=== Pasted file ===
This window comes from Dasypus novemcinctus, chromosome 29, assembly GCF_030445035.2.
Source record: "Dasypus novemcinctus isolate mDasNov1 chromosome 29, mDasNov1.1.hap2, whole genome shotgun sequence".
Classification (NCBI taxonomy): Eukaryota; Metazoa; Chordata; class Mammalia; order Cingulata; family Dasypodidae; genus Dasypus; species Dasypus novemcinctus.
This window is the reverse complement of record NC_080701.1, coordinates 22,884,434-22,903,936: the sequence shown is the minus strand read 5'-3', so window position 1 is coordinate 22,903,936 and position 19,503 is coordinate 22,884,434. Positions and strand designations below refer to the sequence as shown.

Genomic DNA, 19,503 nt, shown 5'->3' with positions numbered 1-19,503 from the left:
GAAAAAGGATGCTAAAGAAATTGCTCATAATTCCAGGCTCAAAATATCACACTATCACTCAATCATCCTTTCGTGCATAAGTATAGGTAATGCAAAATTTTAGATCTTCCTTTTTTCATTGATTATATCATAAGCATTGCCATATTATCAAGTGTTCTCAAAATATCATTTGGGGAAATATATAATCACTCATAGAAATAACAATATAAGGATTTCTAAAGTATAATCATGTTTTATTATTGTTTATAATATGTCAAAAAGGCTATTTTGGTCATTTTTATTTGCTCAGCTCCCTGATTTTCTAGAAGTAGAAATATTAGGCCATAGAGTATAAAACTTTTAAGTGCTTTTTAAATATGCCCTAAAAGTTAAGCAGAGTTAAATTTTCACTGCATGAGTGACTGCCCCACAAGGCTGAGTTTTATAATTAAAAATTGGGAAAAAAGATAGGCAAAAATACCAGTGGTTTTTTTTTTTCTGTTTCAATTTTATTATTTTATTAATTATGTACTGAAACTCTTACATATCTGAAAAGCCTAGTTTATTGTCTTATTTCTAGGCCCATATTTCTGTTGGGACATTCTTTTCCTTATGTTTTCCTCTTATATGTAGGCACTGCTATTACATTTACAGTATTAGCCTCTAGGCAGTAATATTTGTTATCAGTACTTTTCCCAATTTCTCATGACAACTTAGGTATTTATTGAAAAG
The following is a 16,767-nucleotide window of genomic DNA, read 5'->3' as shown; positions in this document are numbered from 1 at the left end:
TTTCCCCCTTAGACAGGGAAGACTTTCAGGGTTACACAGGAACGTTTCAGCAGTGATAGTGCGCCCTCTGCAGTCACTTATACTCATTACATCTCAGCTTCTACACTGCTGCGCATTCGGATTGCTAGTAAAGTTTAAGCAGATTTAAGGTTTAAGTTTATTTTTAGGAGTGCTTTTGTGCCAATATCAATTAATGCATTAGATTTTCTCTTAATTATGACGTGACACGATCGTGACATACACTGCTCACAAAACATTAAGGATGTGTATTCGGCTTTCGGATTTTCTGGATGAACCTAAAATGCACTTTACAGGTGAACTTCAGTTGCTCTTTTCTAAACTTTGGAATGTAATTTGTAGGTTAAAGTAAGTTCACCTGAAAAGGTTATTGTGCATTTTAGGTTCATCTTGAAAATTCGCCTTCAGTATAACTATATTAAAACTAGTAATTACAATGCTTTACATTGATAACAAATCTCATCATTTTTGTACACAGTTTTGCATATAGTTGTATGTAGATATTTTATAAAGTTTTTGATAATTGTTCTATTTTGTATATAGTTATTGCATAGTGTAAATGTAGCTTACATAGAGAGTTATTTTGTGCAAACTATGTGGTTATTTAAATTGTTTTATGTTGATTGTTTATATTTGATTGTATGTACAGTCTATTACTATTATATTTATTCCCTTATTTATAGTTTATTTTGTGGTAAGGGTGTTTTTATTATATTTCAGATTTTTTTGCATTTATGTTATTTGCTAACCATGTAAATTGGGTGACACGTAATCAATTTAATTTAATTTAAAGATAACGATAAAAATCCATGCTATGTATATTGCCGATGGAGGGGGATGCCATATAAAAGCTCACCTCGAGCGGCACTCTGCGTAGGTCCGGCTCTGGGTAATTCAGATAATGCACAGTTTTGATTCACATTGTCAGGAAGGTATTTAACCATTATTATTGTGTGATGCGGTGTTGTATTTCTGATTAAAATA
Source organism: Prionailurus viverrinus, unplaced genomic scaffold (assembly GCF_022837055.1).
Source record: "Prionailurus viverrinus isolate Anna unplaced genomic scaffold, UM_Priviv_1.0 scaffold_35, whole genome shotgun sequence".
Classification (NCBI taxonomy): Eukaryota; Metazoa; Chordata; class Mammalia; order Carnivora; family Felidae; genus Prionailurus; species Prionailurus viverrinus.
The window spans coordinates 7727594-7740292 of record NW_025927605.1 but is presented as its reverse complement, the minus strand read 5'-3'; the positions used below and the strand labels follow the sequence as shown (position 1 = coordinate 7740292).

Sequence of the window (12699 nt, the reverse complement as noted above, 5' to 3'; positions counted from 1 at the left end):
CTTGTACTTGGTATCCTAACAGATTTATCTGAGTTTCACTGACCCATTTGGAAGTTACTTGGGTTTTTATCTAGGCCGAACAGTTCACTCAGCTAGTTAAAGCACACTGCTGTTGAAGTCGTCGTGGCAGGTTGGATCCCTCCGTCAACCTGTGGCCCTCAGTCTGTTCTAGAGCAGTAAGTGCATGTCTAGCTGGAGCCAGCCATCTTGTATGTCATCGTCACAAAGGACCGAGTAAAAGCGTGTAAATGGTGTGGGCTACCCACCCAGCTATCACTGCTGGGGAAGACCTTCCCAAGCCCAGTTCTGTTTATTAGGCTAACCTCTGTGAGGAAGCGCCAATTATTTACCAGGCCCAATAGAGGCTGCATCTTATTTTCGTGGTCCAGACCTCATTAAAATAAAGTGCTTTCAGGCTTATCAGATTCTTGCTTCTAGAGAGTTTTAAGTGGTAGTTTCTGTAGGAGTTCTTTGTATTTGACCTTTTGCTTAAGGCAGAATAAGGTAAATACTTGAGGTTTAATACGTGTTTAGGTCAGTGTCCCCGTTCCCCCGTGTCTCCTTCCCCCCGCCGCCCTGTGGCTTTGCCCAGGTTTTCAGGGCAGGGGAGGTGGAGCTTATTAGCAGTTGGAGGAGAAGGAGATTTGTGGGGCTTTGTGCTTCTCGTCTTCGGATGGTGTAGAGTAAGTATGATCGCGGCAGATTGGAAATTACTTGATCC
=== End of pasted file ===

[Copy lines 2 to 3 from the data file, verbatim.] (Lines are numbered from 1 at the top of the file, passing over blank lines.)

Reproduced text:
Source record: "Dasypus novemcinctus isolate mDasNov1 chromosome 29, mDasNov1.1.hap2, whole genome shotgun sequence".
Classification (NCBI taxonomy): Eukaryota; Metazoa; Chordata; class Mammalia; order Cingulata; family Dasypodidae; genus Dasypus; species Dasypus novemcinctus.